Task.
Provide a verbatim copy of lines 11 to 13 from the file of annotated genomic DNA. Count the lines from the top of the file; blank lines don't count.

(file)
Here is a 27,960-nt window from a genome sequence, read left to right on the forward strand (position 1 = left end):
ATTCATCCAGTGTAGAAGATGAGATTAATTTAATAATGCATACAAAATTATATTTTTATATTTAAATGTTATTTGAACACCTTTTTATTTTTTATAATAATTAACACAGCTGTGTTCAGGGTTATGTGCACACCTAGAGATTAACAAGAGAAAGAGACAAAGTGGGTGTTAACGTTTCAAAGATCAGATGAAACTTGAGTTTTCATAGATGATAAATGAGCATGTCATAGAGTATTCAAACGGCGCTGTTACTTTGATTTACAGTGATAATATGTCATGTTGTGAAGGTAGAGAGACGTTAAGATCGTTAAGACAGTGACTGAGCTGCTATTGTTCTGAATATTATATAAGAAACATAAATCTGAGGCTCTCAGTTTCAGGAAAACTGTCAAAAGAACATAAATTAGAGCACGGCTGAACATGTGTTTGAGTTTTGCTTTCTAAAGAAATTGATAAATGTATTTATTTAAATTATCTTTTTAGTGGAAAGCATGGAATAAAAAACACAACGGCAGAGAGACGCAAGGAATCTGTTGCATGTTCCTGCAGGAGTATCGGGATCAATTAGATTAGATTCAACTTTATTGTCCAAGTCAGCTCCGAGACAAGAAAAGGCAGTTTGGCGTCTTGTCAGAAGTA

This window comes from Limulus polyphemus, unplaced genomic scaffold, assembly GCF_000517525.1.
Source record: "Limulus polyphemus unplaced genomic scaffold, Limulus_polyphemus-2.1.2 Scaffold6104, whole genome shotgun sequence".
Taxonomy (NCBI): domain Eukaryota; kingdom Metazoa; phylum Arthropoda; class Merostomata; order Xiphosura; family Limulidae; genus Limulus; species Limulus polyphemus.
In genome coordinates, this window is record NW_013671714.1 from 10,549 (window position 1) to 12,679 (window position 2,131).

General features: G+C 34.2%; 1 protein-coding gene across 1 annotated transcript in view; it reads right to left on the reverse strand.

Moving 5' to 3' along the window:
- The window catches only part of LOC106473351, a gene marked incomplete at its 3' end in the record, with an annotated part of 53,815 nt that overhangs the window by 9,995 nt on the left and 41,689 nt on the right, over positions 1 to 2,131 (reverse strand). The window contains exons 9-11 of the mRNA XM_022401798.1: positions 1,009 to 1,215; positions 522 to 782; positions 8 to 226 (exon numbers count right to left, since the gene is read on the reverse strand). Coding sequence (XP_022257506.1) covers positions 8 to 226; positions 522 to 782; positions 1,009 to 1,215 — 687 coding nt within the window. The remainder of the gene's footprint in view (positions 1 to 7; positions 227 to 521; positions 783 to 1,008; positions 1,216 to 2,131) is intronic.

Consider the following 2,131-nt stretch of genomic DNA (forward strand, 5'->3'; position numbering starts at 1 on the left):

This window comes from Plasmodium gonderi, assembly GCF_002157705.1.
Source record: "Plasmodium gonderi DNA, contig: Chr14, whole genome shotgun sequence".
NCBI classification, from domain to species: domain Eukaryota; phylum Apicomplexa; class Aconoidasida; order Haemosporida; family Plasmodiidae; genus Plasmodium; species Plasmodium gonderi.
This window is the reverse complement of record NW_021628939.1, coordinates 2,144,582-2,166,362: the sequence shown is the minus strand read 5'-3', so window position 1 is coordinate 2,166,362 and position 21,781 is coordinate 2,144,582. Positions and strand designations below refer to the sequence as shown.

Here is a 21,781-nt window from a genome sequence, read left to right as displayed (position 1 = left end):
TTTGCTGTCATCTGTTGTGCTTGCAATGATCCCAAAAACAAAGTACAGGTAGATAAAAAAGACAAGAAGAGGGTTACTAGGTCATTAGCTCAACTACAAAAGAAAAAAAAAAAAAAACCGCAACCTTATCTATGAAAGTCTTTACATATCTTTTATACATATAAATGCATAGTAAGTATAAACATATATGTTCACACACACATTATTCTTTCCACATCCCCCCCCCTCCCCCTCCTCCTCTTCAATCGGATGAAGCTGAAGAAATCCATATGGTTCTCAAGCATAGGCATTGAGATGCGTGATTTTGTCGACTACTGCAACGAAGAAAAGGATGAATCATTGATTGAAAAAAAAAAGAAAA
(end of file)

This window comes from Plasmodium gonderi, assembly GCF_002157705.1.
Source record: "Plasmodium gonderi DNA, contig: Chr14, whole genome shotgun sequence".
NCBI classification, from domain to species: domain Eukaryota; phylum Apicomplexa; class Aconoidasida; order Haemosporida; family Plasmodiidae; genus Plasmodium; species Plasmodium gonderi.